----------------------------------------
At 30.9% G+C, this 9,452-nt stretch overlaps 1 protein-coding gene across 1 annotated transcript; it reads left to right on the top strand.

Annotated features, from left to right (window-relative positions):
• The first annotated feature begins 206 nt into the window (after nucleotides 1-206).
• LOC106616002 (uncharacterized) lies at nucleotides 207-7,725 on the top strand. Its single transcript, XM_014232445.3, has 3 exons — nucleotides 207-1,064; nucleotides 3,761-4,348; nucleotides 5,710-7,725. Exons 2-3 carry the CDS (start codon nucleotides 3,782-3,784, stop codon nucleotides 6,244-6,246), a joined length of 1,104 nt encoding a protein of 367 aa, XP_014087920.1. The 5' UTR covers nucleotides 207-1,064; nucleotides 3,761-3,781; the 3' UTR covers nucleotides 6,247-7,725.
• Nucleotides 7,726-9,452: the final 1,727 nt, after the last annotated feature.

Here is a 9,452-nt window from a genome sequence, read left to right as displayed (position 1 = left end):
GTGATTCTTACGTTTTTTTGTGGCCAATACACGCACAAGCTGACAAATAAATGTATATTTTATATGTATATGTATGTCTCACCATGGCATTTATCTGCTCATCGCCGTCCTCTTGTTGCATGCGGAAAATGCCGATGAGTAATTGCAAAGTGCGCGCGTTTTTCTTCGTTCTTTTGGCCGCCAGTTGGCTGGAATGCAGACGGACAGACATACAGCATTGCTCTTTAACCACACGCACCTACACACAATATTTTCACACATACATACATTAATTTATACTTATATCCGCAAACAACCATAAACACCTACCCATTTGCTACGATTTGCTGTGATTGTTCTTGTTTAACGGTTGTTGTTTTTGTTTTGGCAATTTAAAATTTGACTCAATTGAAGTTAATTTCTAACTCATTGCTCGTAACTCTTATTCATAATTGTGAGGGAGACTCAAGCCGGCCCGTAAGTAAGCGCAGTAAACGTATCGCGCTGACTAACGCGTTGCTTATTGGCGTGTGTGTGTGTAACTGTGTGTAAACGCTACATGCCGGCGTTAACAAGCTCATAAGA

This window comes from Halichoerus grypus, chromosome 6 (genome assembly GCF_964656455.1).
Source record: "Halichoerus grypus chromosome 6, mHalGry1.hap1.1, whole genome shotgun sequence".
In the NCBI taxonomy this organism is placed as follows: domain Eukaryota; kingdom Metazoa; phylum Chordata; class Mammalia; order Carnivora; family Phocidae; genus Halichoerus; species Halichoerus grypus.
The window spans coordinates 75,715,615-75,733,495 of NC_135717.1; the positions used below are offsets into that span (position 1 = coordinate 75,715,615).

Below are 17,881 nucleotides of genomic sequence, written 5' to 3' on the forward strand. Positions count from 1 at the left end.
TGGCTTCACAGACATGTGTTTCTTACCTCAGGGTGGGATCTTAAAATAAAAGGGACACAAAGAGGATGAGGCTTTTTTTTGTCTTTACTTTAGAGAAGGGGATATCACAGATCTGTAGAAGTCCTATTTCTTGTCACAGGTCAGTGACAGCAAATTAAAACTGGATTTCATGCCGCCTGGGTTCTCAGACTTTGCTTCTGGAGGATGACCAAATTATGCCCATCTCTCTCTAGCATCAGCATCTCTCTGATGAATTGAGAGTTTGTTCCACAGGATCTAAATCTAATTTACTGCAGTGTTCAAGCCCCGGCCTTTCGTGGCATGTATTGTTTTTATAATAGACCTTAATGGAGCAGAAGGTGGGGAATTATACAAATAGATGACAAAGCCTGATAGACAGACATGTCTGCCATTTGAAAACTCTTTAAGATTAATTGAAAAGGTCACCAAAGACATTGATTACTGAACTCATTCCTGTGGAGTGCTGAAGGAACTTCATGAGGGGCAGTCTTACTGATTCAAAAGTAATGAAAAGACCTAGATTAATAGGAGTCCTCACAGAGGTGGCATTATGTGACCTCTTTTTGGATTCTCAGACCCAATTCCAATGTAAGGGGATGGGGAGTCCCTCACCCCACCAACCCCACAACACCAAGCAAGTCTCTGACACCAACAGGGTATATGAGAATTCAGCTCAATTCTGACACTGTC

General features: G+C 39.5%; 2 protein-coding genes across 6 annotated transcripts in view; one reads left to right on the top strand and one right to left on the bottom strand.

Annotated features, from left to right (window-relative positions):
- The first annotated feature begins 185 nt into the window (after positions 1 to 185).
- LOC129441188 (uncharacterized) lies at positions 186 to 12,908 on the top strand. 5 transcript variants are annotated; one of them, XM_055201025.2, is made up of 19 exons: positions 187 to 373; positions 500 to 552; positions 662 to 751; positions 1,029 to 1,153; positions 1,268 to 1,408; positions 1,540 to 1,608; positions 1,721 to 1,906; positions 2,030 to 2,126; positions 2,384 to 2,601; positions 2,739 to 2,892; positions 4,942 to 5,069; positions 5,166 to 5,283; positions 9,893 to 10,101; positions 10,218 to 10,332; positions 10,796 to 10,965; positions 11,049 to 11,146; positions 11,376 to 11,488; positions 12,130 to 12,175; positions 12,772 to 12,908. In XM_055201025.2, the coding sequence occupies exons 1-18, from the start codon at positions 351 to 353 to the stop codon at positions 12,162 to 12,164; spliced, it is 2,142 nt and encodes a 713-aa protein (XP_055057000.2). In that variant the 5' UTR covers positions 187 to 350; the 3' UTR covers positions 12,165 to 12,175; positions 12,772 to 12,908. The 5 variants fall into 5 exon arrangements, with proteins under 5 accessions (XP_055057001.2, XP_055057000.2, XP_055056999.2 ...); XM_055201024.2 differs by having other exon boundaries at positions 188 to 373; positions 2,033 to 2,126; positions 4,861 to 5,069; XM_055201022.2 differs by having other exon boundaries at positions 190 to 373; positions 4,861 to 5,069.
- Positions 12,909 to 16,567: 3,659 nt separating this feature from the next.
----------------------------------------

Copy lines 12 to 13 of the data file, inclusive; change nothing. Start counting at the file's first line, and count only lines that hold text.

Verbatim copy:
Below are 17,881 nucleotides of genomic sequence, written 5' to 3' on the forward strand. Positions count from 1 at the left end.
TGGCTTCACAGACATGTGTTTCTTACCTCAGGGTGGGATCTTAAAATAAAAGGGACACAAAGAGGATGAGGCTTTTTTTTGTCTTTACTTTAGAGAAGGGGATATCACAGATCTGTAGAAGTCCTATTTCTTGTCACAGGTCAGTGACAGCAAATTAAAACTGGATTTCATGCCGCCTGGGTTCTCAGACTTTGCTTCTGGAGGATGACCAAATTATGCCCATCTCTCTCTAGCATCAGCATCTCTCTGATGAATTGAGAGTTTGTTCCACAGGATCTAAATCTAATTTACTGCAGTGTTCAAGCCCCGGCCTTTCGTGGCATGTATTGTTTTTATAATAGACCTTAATGGAGCAGAAGGTGGGGAATTATACAAATAGATGACAAAGCCTGATAGACAGACATGTCTGCCATTTGAAAACTCTTTAAGATTAATTGAAAAGGTCACCAAAGACATTGATTACTGAACTCATTCCTGTGGAGTGCTGAAGGAACTTCATGAGGGGCAGTCTTACTGATTCAAAAGTAATGAAAAGACCTAGATTAATAGGAGTCCTCACAGAGGTGGCATTATGTGACCTCTTTTTGGATTCTCAGACCCAATTCCAATGTAAGGGGATGGGGAGTCCCTCACCCCACCAACCCCACAACACCAAGCAAGTCTCTGACACCAACAGGGTATATGAGAATTCAGCTCAATTCTGACACTGTC